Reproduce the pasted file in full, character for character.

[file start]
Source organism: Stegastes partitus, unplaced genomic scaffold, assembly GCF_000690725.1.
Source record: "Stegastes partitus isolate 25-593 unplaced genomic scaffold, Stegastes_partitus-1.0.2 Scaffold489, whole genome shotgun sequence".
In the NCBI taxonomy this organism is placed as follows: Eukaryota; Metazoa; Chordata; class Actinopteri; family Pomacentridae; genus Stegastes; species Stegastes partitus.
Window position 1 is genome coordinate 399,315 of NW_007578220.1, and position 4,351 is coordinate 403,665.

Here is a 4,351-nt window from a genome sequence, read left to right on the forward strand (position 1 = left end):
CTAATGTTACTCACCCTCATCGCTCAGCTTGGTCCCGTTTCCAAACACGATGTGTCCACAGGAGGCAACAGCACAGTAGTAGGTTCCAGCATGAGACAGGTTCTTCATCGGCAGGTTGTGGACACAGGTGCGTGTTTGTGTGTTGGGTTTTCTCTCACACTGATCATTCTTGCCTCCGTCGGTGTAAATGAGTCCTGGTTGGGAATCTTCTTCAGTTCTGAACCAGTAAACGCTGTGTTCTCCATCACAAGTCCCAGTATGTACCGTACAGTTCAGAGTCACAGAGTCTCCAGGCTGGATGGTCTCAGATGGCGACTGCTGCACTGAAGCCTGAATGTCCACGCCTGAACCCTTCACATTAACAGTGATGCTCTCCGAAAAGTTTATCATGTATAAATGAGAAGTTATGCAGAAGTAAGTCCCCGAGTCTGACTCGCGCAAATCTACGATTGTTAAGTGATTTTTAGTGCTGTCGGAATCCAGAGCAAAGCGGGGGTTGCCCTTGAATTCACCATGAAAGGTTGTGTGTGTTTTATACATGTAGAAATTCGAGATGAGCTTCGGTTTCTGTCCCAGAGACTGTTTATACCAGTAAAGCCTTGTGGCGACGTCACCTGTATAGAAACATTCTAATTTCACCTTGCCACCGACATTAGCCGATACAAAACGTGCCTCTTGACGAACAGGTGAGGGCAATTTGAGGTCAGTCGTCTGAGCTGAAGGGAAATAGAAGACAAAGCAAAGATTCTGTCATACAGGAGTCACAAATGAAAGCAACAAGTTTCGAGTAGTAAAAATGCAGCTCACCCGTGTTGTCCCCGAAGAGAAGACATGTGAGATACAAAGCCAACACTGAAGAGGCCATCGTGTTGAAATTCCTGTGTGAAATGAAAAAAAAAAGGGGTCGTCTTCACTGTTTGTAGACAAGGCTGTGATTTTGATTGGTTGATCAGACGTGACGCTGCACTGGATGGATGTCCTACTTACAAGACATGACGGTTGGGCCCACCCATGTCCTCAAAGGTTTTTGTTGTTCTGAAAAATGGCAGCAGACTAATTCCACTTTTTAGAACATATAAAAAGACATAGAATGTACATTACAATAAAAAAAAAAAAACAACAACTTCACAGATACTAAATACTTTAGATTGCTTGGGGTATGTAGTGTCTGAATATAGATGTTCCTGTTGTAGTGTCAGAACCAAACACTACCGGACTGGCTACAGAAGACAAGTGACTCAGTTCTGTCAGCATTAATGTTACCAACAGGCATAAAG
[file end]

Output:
Source organism: Stegastes partitus, unplaced genomic scaffold, assembly GCF_000690725.1.
Source record: "Stegastes partitus isolate 25-593 unplaced genomic scaffold, Stegastes_partitus-1.0.2 Scaffold489, whole genome shotgun sequence".
In the NCBI taxonomy this organism is placed as follows: Eukaryota; Metazoa; Chordata; class Actinopteri; family Pomacentridae; genus Stegastes; species Stegastes partitus.
Window position 1 is genome coordinate 399,315 of NW_007578220.1, and position 4,351 is coordinate 403,665.

Here is a 4,351-nt window from a genome sequence, read left to right on the forward strand (position 1 = left end):
CTAATGTTACTCACCCTCATCGCTCAGCTTGGTCCCGTTTCCAAACACGATGTGTCCACAGGAGGCAACAGCACAGTAGTAGGTTCCAGCATGAGACAGGTTCTTCATCGGCAGGTTGTGGACACAGGTGCGTGTTTGTGTGTTGGGTTTTCTCTCACACTGATCATTCTTGCCTCCGTCGGTGTAAATGAGTCCTGGTTGGGAATCTTCTTCAGTTCTGAACCAGTAAACGCTGTGTTCTCCATCACAAGTCCCAGTATGTACCGTACAGTTCAGAGTCACAGAGTCTCCAGGCTGGATGGTCTCAGATGGCGACTGCTGCACTGAAGCCTGAATGTCCACGCCTGAACCCTTCACATTAACAGTGATGCTCTCCGAAAAGTTTATCATGTATAAATGAGAAGTTATGCAGAAGTAAGTCCCCGAGTCTGACTCGCGCAAATCTACGATTGTTAAGTGATTTTTAGTGCTGTCGGAATCCAGAGCAAAGCGGGGGTTGCCCTTGAATTCACCATGAAAGGTTGTGTGTGTTTTATACATGTAGAAATTCGAGATGAGCTTCGGTTTCTGTCCCAGAGACTGTTTATACCAGTAAAGCCTTGTGGCGACGTCACCTGTATAGAAACATTCTAATTTCACCTTGCCACCGACATTAGCCGATACAAAACGTGCCTCTTGACGAACAGGTGAGGGCAATTTGAGGTCAGTCGTCTGAGCTGAAGGGAAATAGAAGACAAAGCAAAGATTCTGTCATACAGGAGTCACAAATGAAAGCAACAAGTTTCGAGTAGTAAAAATGCAGCTCACCCGTGTTGTCCCCGAAGAGAAGACATGTGAGATACAAAGCCAACACTGAAGAGGCCATCGTGTTGAAATTCCTGTGTGAAATGAAAAAAAAAAGGGGTCGTCTTCACTGTTTGTAGACAAGGCTGTGATTTTGATTGGTTGATCAGACGTGACGCTGCACTGGATGGATGTCCTACTTACAAGACATGACGGTTGGGCCCACCCATGTCCTCAAAGGTTTTTGTTGTTCTGAAAAATGGCAGCAGACTAATTCCACTTTTTAGAACATATAAAAAGACATAGAATGTACATTACAATAAAAAAAAAAAAACAACAACTTCACAGATACTAAATACTTTAGATTGCTTGGGGTATGTAGTGTCTGAATATAGATGTTCCTGTTGTAGTGTCAGAACCAAACACTACCGGACTGGCTACAGAAGACAAGTGACTCAGTTCTGTCAGCATTAATGTTACCAACAGGCATAAAG